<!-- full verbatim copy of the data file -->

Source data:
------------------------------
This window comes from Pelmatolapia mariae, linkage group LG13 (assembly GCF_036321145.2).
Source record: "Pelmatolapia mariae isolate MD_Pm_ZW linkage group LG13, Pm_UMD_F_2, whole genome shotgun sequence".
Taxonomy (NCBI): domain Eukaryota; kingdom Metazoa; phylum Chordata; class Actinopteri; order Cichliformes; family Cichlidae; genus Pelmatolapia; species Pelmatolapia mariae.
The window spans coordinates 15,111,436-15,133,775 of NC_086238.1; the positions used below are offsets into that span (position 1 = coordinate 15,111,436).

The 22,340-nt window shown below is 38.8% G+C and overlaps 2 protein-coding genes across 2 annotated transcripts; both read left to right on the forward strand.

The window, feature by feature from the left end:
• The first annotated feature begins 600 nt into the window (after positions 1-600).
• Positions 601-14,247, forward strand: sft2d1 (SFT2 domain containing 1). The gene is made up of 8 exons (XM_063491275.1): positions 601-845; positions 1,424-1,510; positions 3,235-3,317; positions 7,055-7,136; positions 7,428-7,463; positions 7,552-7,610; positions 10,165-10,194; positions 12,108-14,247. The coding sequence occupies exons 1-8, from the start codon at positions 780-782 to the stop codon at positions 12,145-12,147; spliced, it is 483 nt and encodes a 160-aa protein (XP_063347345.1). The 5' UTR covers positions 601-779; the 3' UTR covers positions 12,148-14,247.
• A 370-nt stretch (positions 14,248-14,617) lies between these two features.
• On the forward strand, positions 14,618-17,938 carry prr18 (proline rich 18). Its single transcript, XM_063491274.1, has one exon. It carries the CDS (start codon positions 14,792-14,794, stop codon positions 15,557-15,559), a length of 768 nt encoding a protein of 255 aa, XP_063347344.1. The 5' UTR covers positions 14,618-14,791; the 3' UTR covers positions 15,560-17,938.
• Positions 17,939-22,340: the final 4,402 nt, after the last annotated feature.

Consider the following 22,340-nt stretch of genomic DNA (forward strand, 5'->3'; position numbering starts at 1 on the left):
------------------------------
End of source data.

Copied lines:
This window comes from Pelmatolapia mariae, linkage group LG13 (assembly GCF_036321145.2).
Source record: "Pelmatolapia mariae isolate MD_Pm_ZW linkage group LG13, Pm_UMD_F_2, whole genome shotgun sequence".
Taxonomy (NCBI): domain Eukaryota; kingdom Metazoa; phylum Chordata; class Actinopteri; order Cichliformes; family Cichlidae; genus Pelmatolapia; species Pelmatolapia mariae.
The window spans coordinates 15,111,436-15,133,775 of NC_086238.1; the positions used below are offsets into that span (position 1 = coordinate 15,111,436).

The 22,340-nt window shown below is 38.8% G+C and overlaps 2 protein-coding genes across 2 annotated transcripts; both read left to right on the forward strand.

The window, feature by feature from the left end:
• The first annotated feature begins 600 nt into the window (after positions 1-600).
• Positions 601-14,247, forward strand: sft2d1 (SFT2 domain containing 1). The gene is made up of 8 exons (XM_063491275.1): positions 601-845; positions 1,424-1,510; positions 3,235-3,317; positions 7,055-7,136; positions 7,428-7,463; positions 7,552-7,610; positions 10,165-10,194; positions 12,108-14,247. The coding sequence occupies exons 1-8, from the start codon at positions 780-782 to the stop codon at positions 12,145-12,147; spliced, it is 483 nt and encodes a 160-aa protein (XP_063347345.1). The 5' UTR covers positions 601-779; the 3' UTR covers positions 12,148-14,247.
• A 370-nt stretch (positions 14,248-14,617) lies between these two features.
• On the forward strand, positions 14,618-17,938 carry prr18 (proline rich 18). Its single transcript, XM_063491274.1, has one exon. It carries the CDS (start codon positions 14,792-14,794, stop codon positions 15,557-15,559), a length of 768 nt encoding a protein of 255 aa, XP_063347344.1. The 5' UTR covers positions 14,618-14,791; the 3' UTR covers positions 15,560-17,938.
• Positions 17,939-22,340: the final 4,402 nt, after the last annotated feature.

Consider the following 22,340-nt stretch of genomic DNA (forward strand, 5'->3'; position numbering starts at 1 on the left):